source: the Irish Times opinion (external link)
UK gov says new Home Sec will have powers to ban end-to-end encryption
Amber Rudd yet to emerge from blanket of ministerial double-speak
Should we here on the mainland be happy now that the UK which is invoking such broad snooping laws is leaving the European Union? Or is this going a bit too far. Whichever way you think of it, the honourable gentleman in the house of Lords clearly needs to have a lesson in cryptography before being allowed to say anything on the matter again.
As one of his fellow MP’s very rightly points out, if you build an end-to-end encryption system into your product, it is the entire goal and purpose of such a system to be secure at all times without any and all possibilities of any intermediate party to have cracking, decoding and/or decrypting abilities whatsoever. The only way around this is allowing such systems to be used after the private keys are handed over to the government. I have criticised American politicians and intelligent agencies on my blog before for exactly these same reasons. Apparently with the snoopers charter (or investigatory powers bill as it is officially named) the UK is even worse off than it’s closest partner across the big pond.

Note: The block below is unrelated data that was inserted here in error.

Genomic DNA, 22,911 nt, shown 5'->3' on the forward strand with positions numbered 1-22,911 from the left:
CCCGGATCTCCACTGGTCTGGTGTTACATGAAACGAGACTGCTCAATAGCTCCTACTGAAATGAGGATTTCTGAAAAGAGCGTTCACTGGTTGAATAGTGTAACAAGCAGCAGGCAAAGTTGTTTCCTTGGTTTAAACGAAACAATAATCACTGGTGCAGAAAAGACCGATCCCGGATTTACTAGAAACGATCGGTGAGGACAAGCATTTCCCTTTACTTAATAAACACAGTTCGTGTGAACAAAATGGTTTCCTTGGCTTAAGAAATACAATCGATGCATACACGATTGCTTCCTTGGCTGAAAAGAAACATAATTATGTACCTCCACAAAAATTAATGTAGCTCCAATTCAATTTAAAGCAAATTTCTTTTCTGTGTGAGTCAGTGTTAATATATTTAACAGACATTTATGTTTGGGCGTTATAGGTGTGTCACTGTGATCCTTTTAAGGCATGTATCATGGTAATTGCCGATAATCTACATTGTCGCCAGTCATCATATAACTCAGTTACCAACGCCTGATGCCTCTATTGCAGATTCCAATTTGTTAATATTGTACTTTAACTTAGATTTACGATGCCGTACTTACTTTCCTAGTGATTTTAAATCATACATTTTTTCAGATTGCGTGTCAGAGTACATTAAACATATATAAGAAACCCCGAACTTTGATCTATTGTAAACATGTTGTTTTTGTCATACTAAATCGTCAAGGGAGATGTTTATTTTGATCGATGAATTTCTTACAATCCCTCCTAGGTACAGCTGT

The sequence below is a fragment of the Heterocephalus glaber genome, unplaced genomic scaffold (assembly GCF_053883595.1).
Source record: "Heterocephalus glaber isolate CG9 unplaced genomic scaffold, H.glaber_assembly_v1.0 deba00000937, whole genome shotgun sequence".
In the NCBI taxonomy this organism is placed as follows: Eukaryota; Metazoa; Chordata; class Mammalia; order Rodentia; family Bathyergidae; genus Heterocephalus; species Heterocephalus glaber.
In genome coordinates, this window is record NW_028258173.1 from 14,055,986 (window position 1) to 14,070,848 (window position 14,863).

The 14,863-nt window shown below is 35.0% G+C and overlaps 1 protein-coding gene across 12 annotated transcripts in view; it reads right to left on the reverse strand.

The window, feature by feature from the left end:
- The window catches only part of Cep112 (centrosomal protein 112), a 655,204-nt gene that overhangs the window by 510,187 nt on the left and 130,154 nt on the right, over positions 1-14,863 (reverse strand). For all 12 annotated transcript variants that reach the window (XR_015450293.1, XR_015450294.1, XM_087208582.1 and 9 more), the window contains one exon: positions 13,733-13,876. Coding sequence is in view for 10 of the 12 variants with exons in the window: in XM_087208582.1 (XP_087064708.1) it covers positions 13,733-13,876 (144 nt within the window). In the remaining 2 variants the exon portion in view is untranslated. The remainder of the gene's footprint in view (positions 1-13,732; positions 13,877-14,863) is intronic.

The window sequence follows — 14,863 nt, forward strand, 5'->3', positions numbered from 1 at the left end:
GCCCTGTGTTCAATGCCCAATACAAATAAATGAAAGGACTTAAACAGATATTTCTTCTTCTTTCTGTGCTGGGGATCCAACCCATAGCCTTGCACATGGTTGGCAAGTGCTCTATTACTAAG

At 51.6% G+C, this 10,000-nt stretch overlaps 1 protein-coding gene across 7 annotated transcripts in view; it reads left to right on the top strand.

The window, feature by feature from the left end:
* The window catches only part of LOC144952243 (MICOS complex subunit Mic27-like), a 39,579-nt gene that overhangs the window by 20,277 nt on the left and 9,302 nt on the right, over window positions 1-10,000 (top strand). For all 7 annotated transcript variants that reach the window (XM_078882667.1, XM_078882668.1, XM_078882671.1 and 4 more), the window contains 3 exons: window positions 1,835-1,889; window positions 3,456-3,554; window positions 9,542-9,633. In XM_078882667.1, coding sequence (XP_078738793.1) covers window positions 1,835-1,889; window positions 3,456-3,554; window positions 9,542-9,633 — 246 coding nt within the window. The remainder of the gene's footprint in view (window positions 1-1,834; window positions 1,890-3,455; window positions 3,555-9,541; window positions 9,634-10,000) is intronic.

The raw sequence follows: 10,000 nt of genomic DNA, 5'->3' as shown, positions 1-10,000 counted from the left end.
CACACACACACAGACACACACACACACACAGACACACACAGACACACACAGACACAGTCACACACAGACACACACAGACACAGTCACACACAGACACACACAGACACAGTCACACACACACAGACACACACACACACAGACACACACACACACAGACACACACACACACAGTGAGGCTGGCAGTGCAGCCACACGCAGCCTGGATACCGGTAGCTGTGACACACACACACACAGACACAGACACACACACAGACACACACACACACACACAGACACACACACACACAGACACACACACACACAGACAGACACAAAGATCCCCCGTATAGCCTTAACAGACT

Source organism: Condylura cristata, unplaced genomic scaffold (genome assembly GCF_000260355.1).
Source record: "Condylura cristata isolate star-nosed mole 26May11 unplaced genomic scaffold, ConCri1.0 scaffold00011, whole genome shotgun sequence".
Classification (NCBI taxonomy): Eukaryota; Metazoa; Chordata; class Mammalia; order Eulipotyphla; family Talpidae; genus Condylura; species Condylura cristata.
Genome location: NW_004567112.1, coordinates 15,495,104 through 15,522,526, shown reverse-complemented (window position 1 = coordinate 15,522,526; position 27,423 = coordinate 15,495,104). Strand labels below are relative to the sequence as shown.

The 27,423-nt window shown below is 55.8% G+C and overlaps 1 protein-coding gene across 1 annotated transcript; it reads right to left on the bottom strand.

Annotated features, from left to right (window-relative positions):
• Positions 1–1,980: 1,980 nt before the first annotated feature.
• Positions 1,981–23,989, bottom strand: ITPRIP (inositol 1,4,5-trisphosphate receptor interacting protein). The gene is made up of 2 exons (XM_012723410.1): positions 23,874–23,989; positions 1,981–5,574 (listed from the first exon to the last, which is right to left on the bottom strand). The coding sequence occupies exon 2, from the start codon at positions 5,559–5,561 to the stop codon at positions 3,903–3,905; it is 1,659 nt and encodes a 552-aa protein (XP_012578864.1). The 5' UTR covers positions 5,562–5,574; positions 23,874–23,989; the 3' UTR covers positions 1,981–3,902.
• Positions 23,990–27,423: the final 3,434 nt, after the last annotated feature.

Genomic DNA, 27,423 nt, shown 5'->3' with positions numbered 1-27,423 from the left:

source: the Register (external link)
Theresa May wants to see your internet history, so we thought it was only fair to ask for hers
This also is a somewhat older article, but it hasn’t lost it’s relevance in an overview related to Ms. May now becoming the new leader of the UK as well as the IPBill passing through parliament last week. Although on the one hand I can understand why the data was not released, on the other hand putting it to a too heavy burden on the department to do so is silly at best. That is unless they don’t monitor and store their own browsing habits at all which would be an interesting fact by itself.
source: the Independent (external link)